Mr. Hosko said part of the problem with the Black Lives Matter movement is its decentralized approach, which he said allows the loudest and most vocal in a community to dominate actions rather than those with the most thoughtful approach.

Black Lives Matter activists have sought to defend the movement from accusations that it is to blame for the deadly attack in Texas.

“It is sad that some have chosen to politicize this tragedy by falsely attributing the officer’s death to a movement seeking to end violence,” prominent activist DeRay Mckesson wrote on his Twitter account. “We protest not to affirm the worth of our lives, but to expose the depth of the evil we face.”

Rashad Turner, an organizer of the Black Lives Matter protest at the Minnesota State Fair, said it was unfair to compare rhetoric from the demonstration with the slaying in Texas.

“I don’t think it’s fair that we need to be responsible for the actions of individuals who, first of all, don’t represent our movement, don’t represent our values,” Mr. Turner said during an appearance Monday on CNN. “To associate us with someone who committed such a heinous act [as] murdering a cop — murdering anyone, period — we don’t want that. We are not promoting violence.”

On Monday authorities said during a court hearing that Shannon J. Miles, the black man accused of killing the white deputy, fired 15 rounds and shot Deputy Goforth in the back of the head. Although prosecutors have not identified a motive in the killing, Harris County Sheriff Ron Hickman was quick to link it to heightened tension between black communities and police.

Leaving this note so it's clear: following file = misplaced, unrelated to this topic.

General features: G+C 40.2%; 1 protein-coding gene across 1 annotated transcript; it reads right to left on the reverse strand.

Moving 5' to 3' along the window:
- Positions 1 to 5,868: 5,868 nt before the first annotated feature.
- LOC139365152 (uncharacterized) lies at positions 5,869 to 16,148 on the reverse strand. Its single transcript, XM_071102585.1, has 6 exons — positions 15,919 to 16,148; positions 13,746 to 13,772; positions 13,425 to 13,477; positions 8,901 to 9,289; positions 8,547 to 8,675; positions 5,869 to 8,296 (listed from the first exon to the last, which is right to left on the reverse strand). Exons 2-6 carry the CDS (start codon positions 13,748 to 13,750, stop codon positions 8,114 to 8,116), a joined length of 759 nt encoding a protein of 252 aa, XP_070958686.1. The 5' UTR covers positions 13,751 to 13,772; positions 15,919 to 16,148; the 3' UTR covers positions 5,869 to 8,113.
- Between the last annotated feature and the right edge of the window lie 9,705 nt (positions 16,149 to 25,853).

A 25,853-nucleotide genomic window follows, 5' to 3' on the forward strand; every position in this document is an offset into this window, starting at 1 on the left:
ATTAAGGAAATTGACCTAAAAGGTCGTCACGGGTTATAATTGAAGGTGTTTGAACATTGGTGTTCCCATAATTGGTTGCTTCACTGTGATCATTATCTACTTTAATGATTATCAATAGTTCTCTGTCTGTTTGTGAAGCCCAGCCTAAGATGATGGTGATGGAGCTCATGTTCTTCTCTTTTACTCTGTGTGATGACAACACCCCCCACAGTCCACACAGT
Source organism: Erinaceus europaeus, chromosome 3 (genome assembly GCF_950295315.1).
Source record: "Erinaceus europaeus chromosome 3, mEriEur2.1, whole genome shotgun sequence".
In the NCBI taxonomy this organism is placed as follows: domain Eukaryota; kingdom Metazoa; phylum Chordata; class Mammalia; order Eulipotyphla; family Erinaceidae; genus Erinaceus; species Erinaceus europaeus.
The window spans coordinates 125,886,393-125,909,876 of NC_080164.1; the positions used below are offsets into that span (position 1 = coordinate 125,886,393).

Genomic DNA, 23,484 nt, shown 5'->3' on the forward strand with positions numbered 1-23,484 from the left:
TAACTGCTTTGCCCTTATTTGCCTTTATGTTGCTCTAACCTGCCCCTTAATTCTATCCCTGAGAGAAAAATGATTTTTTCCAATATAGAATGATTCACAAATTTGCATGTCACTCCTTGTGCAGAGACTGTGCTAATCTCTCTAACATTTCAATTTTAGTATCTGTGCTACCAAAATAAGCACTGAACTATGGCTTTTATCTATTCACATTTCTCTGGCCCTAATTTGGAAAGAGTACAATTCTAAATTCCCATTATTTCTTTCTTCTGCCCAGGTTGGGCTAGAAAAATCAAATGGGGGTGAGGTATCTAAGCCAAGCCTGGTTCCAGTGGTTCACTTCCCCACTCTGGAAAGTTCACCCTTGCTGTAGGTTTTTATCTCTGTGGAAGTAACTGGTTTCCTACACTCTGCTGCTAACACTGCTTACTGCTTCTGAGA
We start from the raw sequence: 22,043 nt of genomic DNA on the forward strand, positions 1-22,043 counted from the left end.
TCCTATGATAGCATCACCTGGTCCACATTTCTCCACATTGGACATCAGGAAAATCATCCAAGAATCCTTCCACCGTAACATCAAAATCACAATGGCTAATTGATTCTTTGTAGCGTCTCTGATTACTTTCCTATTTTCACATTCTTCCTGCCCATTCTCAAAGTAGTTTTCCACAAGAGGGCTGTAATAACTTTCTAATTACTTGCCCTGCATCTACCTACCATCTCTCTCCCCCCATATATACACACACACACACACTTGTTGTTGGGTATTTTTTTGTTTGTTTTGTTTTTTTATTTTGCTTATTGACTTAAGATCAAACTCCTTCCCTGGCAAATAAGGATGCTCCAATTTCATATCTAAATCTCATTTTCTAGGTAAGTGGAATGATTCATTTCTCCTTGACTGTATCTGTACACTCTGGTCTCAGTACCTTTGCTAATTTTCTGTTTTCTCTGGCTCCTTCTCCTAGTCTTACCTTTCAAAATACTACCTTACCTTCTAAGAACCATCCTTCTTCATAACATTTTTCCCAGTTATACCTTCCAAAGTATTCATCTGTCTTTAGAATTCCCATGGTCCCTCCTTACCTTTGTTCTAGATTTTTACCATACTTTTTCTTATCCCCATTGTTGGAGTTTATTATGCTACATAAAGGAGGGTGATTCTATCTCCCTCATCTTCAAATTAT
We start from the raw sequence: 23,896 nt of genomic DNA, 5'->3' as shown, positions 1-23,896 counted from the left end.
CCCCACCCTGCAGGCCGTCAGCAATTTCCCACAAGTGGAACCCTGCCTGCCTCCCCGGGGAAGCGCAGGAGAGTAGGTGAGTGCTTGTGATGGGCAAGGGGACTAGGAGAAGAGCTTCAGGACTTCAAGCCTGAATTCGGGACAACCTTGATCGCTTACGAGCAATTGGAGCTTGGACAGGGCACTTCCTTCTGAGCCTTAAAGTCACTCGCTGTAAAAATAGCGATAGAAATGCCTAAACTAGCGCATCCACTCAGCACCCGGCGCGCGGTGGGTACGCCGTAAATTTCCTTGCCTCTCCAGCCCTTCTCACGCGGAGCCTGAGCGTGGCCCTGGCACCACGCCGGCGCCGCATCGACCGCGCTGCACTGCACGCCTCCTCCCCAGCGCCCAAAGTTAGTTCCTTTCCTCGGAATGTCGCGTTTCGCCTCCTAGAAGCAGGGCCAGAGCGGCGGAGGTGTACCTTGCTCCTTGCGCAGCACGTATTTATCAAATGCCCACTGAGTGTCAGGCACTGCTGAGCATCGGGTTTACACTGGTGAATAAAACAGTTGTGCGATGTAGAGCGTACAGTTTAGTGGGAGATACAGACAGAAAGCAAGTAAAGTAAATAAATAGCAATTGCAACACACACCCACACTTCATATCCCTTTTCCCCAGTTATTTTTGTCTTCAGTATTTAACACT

During an emotional news conference on Saturday, Sheriff Hickman said a “dangerous national rhetoric” is putting law enforcement officials across the country at risk.

“Our assumption is that he was the target because he was wearing his uniform,” he said. “This rhetoric has gotten out of control. We’ve heard Black Lives Matter, All Lives Matter. Well, cops’ lives matter too.”

The National Law Enforcement Officers Memorial Fund lists 84 police line-of-duty deaths as of Monday, including 25 firearm-related deaths. That’s a 15 percent increase in police deaths as of the same time last year.

Mr. Obama addressed the issue of improving community and police relations in his weekly address Aug. 15, noting that he’s met with rank and file to hear their ideas.

“I convened a task force on community policing to find commonsense steps that can help us drive down crime and build up trust and cooperation between communities and police, who put their lives on the line every single day to help keep us safe,” the president said.

And this summer, newly appointed Attorney General Loretta E. Lynch strove to mend strained relations between the administration and local law enforcement while rallying public trust for police during an appearance at the national conference of the Fraternal Order of Police.

But it’s not enough for law enforcement officials who see protesters’ rhetoric as a roadblock to rebuilding relationships between police officers and minority communities.

“We would love to hear someone come out and say ‘enough is enough,’” Mr. Titus said. “This needs to stop — this rhetoric — it’s accomplishing nothing, just making great divides.”

Ben Wolfgang contributed to this report.

• Andrea Noble can be reached at anoble@washingtontimes.com.